The Economic Efficiency Law (2009) gives the government sweeping discretion to designate “National Priority Areas” and to allocate vast resources for their development. It does so in a way that systematically excludes Palestinian communities. According to an Israeli institute statistical report on Arab society in 2021, Arab citizens have a lower standard of living, poorly funded schools, lower levels of education, lower earning salaries, higher unemployment rates, and higher poverty rates as compared to Israeli Jews. Arab citizens had lower life expectancies and twice as higher infant mortality rates when compared to Jews. Arabs are employed mainly in construction, manufacturing, retail, hospitality, and transport services. In 2018, nearly half of Arab families were living below the poverty line. 

The vast majority of Palestinian citizens are exempt from military service for historical and political reasons, although some still enlist. As a result, they miss out on extensive financial benefits from the state including education assistance and discounted permits for building homes and owning land. The Benefits for Discharged Soldiers Law (2008) allows all higher education institutions to consider military service when determining applicants’ eligibility for financial assistance. It is used as a proxy to channel extensive benefits to Jewish Israelis using state funds. The Nakba Law (2011) strips state funding from any public entity, including educational institutions, that commemorates the Nakba.

Political Discrimination

Palestinian citizens can vote, hold office, and work in foreign service. Many have held lower level positions in civil service including mayor and judges in lower courts. However, this has not translated to senior positions which have decisive influences on public policy. Between 2017 and 2020, Arabs constituted less than 1% of senior civil positions. Historically, Palestinian citizens have had little influence on Israeli policy. Therefore, they focus mostly on civil rights issues. Their main representation comes from the Arab-Jewish communist party, Hadash, which offers space for organizing with left-wing and non-Zionist Jews for Palestinian rights.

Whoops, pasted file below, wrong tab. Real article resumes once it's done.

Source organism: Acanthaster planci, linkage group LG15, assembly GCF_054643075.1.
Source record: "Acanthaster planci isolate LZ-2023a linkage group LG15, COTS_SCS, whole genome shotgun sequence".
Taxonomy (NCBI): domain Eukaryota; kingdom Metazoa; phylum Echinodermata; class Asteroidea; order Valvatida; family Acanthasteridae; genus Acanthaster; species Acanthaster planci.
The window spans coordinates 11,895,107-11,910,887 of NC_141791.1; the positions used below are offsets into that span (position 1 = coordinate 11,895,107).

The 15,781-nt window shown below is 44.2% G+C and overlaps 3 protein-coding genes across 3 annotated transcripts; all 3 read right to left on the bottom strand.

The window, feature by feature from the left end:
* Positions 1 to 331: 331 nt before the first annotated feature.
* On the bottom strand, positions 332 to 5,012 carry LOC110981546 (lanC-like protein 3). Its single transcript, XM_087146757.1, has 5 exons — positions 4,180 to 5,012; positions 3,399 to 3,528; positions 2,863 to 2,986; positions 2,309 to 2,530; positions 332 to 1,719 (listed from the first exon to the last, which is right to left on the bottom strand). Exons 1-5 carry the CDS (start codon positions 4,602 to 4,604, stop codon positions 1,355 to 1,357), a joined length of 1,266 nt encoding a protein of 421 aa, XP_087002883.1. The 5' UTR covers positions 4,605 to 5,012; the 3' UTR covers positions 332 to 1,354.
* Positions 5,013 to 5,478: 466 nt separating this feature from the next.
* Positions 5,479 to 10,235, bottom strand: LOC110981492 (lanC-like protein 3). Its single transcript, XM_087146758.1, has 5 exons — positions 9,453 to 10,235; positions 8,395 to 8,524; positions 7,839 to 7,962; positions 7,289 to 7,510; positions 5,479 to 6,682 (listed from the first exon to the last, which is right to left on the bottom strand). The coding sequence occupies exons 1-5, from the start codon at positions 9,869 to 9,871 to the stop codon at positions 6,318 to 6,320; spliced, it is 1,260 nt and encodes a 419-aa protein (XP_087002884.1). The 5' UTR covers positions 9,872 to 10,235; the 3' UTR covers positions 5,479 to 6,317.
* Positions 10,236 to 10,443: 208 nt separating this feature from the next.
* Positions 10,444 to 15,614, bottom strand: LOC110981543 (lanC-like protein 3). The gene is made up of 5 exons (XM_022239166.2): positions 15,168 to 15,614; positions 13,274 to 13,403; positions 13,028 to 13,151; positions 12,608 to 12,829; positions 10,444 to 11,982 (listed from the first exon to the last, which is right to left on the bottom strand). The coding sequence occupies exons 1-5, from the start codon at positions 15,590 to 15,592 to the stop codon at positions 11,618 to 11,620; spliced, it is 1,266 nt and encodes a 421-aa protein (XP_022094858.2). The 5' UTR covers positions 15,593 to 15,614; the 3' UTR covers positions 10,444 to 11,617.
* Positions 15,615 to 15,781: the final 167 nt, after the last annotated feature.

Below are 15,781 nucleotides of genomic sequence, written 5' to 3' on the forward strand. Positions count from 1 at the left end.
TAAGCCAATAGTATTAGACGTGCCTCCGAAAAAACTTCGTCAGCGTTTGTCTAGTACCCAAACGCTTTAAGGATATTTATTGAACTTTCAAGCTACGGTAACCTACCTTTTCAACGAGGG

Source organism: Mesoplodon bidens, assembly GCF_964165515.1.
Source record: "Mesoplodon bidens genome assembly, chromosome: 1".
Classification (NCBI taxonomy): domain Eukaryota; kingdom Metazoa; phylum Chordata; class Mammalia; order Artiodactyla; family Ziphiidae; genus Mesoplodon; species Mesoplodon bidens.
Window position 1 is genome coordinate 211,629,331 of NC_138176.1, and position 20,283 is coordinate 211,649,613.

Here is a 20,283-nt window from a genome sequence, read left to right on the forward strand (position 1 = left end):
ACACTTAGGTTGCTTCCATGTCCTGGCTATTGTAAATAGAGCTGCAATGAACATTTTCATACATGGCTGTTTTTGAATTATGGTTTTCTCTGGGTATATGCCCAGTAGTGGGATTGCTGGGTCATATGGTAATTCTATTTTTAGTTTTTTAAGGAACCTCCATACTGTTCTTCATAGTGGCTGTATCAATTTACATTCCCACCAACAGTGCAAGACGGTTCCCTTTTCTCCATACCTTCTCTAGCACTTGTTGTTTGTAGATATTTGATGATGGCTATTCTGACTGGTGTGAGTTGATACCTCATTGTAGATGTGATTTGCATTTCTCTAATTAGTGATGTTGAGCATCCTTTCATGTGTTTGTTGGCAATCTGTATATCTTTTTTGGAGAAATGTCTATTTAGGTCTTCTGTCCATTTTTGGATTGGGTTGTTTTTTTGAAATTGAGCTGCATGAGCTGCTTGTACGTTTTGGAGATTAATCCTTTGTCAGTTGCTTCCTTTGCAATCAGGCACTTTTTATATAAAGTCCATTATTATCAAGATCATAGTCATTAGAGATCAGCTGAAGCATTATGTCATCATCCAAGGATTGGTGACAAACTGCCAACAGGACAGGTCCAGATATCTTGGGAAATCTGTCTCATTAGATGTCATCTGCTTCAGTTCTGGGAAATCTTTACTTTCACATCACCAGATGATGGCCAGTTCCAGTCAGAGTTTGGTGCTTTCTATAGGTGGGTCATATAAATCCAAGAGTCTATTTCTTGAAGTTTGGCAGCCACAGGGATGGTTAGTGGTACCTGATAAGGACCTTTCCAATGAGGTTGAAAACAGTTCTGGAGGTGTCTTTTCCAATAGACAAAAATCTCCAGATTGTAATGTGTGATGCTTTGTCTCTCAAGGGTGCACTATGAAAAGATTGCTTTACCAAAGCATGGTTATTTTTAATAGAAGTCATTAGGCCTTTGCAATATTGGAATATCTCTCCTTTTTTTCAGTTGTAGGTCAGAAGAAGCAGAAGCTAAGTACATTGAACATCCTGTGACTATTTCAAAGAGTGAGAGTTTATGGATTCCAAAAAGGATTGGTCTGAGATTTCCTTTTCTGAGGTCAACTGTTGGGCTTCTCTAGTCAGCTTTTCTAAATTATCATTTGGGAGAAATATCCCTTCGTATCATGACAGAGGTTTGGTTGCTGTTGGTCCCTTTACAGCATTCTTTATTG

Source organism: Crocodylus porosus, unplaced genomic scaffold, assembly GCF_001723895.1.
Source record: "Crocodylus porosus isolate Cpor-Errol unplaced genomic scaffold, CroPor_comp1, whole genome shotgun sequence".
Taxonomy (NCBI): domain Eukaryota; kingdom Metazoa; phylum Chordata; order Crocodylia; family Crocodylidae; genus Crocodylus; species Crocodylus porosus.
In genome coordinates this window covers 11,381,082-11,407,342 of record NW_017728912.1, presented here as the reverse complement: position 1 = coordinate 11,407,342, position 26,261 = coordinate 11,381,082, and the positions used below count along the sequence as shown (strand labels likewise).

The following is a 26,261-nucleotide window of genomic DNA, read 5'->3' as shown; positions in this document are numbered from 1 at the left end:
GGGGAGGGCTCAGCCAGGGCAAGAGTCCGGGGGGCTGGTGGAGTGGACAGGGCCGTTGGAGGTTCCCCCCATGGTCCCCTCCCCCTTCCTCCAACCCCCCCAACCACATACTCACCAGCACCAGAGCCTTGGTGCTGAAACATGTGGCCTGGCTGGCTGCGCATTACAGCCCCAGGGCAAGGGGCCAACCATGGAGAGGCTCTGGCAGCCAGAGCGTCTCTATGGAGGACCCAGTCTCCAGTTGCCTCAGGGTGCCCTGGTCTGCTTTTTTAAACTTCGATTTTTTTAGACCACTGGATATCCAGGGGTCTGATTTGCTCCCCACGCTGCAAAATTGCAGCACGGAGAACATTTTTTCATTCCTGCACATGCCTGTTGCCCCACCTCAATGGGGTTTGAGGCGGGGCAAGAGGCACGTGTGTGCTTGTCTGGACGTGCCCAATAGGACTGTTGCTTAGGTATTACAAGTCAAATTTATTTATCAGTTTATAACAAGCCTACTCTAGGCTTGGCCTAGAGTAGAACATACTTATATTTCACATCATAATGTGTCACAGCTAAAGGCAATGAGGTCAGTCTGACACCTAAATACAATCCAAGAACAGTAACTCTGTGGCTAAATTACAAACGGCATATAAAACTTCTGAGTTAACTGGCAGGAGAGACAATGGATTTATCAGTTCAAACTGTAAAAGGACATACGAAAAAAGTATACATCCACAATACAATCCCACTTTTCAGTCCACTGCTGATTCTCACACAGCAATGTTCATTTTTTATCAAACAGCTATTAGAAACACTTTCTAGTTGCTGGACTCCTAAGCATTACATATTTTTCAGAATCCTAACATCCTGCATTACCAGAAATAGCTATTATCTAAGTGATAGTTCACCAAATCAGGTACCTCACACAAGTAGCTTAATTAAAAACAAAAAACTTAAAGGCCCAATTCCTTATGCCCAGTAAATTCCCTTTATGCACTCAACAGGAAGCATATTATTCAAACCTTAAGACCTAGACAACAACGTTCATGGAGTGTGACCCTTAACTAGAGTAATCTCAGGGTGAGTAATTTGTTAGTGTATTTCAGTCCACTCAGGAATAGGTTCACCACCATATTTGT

Hadash has formed a coalition, known as the Joint List, with the other three Arab parties consisting of the secular Arab nationalist parties Ta’al and Balad, and the Islamist United Arab List (UAL). UAL, also referred to as Ra’am, left the coalition in 2021 due to the other parties liberal values and secular tendencies. There are continued efforts by Israeli parties, particularly right-wing, to ban, shut down, and limit the political power of Arab parties. The Expulsion Law (2016) allows for the expulsion of Arab members of the Israeli parliament (Knesset) by majority vote on ideological grounds, such as if they support resistance against occupation. Arab citizens have never held more than fifteen seats in the 120-seat Knesset. In 2023, Arab parties held ten seats.

Nation-State Discrimination

In 2018, Israeli parliament passed The Jewish Nation-State Law that enshrines Jewish supremacy over Palestinian citizens by guaranteeing the ethnic-religious character of Israel as exclusively Jewish. It officially defines Israel as the nation-state of the Jewish people, becoming the only supposed democratic constitution in the world to designate the state’s identity on racial grounds. The law codified discriminatory policies into constitutional status that entrenches Jewish privilege. It has distinct apartheid characteristics that anchor systemic inequality, discrimination and racism against Palestinians. The Nation-State Law further cements the idea that Palestinian are indeed second-class citizens.

In 2019, Israeli PM Benjamin Netanyahu stated,

Israel is not a state of all its citizens…according to the basic nationality law we passed, Israel is the nation state of the Jewish people – and only it.”


  1.  What Price Israel, Alfred Lilienthal, Pages 148-150